Common Sense Solutions For Common Community Concerns
No it isn't!!! It is in the hands of overpaid school district employees and unions that want a raise at any cost. The school district officials, over the years have chosen to tie budget passage to our children's programs. For some reason, the amount of money appropriated for last year's program is never enough to cover this year's programs, even when NY State aid increased or remained the same. The school boards, in all their ignorance, have chosen to sign these ridiculous contracts that guarantee increases based on number of degrees, number of credits earned after a degree, regardless of whether it has any bearing on the position held by the educator. Getting two masters degrees will not make you a better elementary or high school teacher(and neither will three)!!! What these school boards need to do, if they really cared about our children, is to tie passage of the budget to whether school employees get raises, instead of threatening our children's school programs.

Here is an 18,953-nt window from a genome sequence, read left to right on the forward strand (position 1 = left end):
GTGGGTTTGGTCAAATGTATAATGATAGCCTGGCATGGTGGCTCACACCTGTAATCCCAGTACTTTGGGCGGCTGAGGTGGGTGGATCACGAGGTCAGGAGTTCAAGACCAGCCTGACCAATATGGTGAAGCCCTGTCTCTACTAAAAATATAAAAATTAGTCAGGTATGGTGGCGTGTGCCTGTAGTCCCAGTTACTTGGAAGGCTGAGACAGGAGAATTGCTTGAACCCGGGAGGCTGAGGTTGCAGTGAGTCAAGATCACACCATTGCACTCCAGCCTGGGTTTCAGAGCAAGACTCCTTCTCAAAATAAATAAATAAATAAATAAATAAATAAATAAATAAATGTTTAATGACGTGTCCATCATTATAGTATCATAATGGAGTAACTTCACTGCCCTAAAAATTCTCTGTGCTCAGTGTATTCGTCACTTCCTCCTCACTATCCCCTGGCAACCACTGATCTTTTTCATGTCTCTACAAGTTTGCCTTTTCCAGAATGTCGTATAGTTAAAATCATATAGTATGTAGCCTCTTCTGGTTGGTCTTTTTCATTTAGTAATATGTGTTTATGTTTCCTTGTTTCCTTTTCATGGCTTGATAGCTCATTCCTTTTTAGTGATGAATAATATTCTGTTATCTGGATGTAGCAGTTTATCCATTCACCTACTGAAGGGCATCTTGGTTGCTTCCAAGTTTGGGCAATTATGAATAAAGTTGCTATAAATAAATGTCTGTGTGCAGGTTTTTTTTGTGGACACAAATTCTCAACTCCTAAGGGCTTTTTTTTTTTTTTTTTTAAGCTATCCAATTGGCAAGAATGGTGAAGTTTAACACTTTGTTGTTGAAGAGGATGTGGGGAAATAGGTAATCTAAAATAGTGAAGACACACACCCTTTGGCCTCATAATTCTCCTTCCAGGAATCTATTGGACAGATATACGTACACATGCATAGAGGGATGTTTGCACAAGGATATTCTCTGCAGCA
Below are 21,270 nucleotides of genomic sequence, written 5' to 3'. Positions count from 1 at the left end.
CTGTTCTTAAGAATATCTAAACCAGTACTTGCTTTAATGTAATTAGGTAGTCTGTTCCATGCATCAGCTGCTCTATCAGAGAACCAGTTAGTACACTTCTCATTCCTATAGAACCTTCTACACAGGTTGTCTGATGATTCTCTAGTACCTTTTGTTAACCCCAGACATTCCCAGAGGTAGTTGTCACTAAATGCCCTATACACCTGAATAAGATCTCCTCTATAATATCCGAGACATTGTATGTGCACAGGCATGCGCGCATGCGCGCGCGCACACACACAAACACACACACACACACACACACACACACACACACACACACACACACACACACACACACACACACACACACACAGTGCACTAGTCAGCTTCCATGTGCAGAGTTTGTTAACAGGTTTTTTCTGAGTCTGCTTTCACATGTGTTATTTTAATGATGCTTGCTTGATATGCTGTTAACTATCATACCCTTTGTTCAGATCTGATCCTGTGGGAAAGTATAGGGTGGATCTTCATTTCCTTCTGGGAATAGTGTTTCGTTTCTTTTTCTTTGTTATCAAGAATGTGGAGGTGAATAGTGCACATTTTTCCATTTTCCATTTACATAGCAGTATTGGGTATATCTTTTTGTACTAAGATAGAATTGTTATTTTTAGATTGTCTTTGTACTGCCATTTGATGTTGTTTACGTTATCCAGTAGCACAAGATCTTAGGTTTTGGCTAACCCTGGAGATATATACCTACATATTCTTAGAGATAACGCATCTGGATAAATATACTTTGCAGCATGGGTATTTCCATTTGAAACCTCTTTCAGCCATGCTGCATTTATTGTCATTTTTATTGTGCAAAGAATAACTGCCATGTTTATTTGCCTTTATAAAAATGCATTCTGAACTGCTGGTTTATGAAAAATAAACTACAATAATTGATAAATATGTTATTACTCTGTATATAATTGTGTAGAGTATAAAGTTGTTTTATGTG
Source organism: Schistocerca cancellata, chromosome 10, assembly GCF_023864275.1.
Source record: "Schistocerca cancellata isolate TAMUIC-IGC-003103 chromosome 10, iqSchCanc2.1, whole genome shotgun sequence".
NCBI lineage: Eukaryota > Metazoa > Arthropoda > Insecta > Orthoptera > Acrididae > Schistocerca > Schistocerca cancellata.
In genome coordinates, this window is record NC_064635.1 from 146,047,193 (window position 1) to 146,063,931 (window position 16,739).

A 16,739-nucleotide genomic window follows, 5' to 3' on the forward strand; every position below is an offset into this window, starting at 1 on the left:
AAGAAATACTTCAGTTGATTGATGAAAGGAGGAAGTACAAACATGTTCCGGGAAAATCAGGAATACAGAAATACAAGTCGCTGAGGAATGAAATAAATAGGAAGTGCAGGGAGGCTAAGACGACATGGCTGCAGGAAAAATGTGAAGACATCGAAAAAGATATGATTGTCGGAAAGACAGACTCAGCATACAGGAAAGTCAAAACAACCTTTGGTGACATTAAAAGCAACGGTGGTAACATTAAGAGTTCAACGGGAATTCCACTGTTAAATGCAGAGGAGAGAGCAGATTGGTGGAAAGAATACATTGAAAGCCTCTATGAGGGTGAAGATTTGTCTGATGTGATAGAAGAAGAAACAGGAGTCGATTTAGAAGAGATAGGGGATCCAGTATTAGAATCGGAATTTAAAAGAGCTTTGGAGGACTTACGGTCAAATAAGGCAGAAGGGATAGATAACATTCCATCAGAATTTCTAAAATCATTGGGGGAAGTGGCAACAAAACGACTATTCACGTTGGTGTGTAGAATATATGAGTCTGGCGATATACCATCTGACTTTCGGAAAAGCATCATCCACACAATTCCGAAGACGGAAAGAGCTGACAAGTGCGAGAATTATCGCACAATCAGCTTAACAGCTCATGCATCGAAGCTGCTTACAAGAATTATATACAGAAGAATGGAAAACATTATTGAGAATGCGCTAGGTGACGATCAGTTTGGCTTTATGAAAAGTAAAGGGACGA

I agree with Anonymous. I'm tired of our school boards blaming Albany for all of our budget problems. Albany didn't mandate that our school boards agree to these ridiculous contracts over the years. Salaries make up approximately 60% of the total budget, and school boards have no one to blame but themselves for that part of the equation.As for pensions, which make up roughly 20% of the total budget, that will be an issue that hopefully gets addressed in November's election.In the meantime, our school boards need to learn the art of negotiation. If they don't know how to negotiate (which they've clearly shown so far), then they should find someone who does.
I think often the problem is not so much that school boards can't negotiate effectively, it's that they choose not to do. In my district for example, we have multiple school board members who are supported by and receive campaign contributions from the local teachers' union. Just as with the guys in Albany who get contributions from the CSEA and the like, it's pretty clear that union support is a quid pro quo for a generous contract.